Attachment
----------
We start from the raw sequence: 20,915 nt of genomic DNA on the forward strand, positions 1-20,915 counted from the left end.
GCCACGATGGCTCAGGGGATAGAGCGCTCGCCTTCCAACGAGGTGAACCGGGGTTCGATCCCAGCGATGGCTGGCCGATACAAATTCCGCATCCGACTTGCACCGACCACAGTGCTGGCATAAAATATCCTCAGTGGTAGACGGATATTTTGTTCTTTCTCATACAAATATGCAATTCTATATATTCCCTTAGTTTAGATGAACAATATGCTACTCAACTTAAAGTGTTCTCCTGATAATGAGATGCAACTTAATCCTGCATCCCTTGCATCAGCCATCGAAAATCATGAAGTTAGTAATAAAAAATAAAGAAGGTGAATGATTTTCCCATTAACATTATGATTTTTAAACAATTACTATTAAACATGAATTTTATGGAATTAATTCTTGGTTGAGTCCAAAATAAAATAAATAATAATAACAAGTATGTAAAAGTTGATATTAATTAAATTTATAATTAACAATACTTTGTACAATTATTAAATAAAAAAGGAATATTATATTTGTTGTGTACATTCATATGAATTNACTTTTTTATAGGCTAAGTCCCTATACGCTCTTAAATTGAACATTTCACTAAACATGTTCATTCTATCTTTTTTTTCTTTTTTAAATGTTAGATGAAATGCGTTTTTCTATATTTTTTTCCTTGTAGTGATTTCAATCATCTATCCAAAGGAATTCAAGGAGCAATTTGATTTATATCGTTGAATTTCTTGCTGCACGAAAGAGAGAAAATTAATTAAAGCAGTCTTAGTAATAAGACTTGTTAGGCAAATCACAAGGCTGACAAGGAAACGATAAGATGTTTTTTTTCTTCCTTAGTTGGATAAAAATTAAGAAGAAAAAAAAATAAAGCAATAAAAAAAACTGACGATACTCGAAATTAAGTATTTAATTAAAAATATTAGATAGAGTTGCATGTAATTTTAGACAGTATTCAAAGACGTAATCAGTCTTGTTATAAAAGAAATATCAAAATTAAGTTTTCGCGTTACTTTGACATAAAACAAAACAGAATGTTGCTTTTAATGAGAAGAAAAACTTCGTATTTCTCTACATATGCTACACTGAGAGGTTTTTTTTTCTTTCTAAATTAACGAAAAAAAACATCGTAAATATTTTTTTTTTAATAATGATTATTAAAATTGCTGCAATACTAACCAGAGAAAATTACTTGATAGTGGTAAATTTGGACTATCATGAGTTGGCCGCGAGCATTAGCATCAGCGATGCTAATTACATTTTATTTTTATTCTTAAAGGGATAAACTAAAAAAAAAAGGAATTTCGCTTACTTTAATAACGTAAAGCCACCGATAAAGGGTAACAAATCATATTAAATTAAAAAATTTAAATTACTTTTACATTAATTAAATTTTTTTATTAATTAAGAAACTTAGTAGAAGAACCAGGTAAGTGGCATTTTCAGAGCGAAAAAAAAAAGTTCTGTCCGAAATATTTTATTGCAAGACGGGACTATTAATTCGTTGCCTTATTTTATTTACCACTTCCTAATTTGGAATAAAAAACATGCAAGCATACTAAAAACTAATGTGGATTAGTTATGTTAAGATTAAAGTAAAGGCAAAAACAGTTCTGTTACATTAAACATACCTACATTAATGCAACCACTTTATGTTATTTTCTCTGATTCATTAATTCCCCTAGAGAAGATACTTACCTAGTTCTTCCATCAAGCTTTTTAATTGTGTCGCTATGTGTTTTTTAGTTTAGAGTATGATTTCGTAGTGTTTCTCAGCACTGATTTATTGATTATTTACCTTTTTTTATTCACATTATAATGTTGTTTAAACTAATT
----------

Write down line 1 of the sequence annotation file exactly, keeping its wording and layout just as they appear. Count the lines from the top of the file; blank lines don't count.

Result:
We start from the raw sequence: 20,915 nt of genomic DNA on the forward strand, positions 1-20,915 counted from the left end.